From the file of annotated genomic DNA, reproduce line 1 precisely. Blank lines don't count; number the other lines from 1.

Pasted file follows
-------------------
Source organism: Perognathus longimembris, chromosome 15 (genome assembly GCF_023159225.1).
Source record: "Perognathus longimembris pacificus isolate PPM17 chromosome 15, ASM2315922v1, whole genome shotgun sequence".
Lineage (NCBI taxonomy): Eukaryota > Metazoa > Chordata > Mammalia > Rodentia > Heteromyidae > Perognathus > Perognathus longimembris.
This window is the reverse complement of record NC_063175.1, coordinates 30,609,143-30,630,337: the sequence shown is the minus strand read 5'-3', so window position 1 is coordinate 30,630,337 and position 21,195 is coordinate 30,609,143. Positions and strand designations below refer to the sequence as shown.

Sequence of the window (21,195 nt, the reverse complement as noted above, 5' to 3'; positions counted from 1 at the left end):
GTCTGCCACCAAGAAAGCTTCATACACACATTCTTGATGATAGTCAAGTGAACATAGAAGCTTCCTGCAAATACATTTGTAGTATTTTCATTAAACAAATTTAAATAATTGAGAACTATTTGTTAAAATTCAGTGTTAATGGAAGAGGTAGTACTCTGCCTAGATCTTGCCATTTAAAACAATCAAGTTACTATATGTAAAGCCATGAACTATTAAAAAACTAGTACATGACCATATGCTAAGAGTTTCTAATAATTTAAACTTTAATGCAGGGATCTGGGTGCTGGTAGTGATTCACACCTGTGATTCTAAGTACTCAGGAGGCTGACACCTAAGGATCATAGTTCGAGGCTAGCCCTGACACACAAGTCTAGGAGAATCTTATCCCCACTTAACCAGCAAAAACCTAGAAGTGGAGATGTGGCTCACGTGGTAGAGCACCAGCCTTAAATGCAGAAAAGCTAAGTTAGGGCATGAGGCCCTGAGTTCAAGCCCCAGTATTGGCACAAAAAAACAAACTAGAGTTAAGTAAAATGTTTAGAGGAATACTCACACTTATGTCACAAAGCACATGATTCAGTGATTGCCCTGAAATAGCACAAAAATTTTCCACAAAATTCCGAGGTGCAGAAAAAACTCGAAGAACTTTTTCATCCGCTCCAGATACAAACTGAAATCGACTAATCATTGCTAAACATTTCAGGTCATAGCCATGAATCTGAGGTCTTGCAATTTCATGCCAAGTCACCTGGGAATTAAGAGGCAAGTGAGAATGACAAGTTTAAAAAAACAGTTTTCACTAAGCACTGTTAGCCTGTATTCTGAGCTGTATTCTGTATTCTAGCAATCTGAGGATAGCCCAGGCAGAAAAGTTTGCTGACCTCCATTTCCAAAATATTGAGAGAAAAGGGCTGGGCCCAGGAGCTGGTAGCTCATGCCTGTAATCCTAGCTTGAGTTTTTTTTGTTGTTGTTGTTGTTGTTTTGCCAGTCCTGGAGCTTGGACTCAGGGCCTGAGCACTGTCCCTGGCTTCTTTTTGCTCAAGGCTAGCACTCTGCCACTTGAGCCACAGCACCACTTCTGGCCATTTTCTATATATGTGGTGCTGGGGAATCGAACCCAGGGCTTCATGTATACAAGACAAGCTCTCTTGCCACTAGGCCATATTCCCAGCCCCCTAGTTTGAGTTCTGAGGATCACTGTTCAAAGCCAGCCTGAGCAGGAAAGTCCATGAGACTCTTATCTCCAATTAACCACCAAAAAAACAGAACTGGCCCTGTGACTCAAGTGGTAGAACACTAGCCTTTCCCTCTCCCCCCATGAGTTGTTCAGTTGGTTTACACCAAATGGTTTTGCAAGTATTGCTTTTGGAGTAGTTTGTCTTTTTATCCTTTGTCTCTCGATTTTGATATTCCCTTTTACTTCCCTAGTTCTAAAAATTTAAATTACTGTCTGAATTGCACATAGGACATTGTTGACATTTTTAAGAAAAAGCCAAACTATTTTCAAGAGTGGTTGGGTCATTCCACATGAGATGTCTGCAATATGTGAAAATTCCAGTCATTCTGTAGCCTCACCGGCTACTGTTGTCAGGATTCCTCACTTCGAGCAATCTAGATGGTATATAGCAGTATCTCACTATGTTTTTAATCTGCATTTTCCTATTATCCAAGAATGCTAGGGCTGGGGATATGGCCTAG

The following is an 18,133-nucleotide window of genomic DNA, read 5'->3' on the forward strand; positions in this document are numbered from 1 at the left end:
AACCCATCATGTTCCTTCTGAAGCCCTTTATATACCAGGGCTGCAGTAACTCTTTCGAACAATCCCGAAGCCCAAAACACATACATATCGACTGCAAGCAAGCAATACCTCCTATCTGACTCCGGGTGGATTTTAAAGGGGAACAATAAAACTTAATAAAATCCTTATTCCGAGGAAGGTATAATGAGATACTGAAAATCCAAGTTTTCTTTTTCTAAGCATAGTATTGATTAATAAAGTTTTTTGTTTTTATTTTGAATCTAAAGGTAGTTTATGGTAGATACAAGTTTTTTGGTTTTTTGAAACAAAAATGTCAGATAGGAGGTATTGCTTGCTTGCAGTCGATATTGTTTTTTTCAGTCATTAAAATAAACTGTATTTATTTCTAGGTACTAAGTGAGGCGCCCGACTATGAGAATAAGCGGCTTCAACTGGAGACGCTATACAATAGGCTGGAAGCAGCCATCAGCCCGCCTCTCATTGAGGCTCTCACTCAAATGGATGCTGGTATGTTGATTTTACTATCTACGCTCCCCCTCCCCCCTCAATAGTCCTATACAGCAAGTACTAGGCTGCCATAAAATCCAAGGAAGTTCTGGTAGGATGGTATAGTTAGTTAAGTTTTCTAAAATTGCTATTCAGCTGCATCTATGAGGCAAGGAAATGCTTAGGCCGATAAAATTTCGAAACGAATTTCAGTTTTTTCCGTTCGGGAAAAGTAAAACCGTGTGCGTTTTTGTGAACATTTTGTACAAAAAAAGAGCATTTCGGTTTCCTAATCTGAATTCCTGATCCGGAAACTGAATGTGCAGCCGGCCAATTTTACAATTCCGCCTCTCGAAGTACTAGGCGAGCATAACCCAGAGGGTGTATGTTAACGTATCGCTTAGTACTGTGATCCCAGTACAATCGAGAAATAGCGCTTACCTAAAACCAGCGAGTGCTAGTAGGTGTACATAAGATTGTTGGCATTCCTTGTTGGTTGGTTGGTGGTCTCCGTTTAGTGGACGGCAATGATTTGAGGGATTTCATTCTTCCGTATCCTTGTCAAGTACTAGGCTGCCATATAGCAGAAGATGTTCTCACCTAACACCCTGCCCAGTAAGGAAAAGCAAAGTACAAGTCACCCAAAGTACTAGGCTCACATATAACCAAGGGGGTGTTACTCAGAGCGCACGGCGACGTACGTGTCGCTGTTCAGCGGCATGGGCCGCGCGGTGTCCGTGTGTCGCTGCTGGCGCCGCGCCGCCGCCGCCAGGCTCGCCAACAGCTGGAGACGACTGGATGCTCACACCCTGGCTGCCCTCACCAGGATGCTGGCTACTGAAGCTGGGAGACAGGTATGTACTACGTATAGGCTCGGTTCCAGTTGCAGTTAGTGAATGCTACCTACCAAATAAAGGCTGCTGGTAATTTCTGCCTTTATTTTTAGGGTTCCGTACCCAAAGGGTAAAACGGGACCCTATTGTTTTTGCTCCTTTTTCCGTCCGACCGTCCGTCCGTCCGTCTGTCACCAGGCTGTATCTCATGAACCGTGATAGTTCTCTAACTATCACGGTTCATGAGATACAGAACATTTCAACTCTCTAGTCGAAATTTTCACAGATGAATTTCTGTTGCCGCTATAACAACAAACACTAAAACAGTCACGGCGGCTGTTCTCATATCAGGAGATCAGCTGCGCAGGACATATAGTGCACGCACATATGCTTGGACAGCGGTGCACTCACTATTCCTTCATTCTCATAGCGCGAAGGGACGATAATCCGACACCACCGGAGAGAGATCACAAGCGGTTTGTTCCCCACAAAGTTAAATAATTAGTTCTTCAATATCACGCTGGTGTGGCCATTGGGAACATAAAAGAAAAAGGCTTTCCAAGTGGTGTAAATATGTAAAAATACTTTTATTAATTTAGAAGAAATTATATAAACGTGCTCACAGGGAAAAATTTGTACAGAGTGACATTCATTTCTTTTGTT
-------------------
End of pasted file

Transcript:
Source organism: Perognathus longimembris, chromosome 15 (genome assembly GCF_023159225.1).